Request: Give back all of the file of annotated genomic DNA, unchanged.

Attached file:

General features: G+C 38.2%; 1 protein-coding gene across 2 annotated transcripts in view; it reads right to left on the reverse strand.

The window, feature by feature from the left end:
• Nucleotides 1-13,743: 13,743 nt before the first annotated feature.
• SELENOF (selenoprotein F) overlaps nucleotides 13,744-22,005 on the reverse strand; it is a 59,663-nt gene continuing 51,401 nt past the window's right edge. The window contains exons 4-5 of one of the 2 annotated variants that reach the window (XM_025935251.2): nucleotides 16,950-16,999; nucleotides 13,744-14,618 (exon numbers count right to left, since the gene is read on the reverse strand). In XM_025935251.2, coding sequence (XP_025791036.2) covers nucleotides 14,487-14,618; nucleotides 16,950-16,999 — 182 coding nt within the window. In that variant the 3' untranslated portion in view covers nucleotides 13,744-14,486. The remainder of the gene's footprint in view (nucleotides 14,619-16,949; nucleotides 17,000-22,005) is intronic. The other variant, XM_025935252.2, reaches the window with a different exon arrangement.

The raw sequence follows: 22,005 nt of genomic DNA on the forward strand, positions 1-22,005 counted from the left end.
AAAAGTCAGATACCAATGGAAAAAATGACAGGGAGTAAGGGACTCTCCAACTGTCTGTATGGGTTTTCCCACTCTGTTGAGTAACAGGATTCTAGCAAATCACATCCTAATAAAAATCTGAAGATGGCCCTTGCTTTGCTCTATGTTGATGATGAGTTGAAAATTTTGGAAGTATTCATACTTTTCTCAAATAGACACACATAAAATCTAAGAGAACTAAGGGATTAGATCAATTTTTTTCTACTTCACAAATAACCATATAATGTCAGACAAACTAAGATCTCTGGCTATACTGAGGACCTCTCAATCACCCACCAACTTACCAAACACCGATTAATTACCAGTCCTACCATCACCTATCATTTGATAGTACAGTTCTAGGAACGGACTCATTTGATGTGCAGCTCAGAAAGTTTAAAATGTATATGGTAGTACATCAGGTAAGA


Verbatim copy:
General features: G+C 38.2%; 1 protein-coding gene across 2 annotated transcripts in view; it reads right to left on the reverse strand.

The window, feature by feature from the left end:
• Nucleotides 1-13,743: 13,743 nt before the first annotated feature.
• SELENOF (selenoprotein F) overlaps nucleotides 13,744-22,005 on the reverse strand; it is a 59,663-nt gene continuing 51,401 nt past the window's right edge. The window contains exons 4-5 of one of the 2 annotated variants that reach the window (XM_025935251.2): nucleotides 16,950-16,999; nucleotides 13,744-14,618 (exon numbers count right to left, since the gene is read on the reverse strand). In XM_025935251.2, coding sequence (XP_025791036.2) covers nucleotides 14,487-14,618; nucleotides 16,950-16,999 — 182 coding nt within the window. In that variant the 3' untranslated portion in view covers nucleotides 13,744-14,486. The remainder of the gene's footprint in view (nucleotides 14,619-16,949; nucleotides 17,000-22,005) is intronic. The other variant, XM_025935252.2, reaches the window with a different exon arrangement.

The raw sequence follows: 22,005 nt of genomic DNA on the forward strand, positions 1-22,005 counted from the left end.
AAAAGTCAGATACCAATGGAAAAAATGACAGGGAGTAAGGGACTCTCCAACTGTCTGTATGGGTTTTCCCACTCTGTTGAGTAACAGGATTCTAGCAAATCACATCCTAATAAAAATCTGAAGATGGCCCTTGCTTTGCTCTATGTTGATGATGAGTTGAAAATTTTGGAAGTATTCATACTTTTCTCAAATAGACACACATAAAATCTAAGAGAACTAAGGGATTAGATCAATTTTTTTCTACTTCACAAATAACCATATAATGTCAGACAAACTAAGATCTCTGGCTATACTGAGGACCTCTCAATCACCCACCAACTTACCAAACACCGATTAATTACCAGTCCTACCATCACCTATCATTTGATAGTACAGTTCTAGGAACGGACTCATTTGATGTGCAGCTCAGAAAGTTTAAAATGTATATGGTAGTACATCAGGTAAGA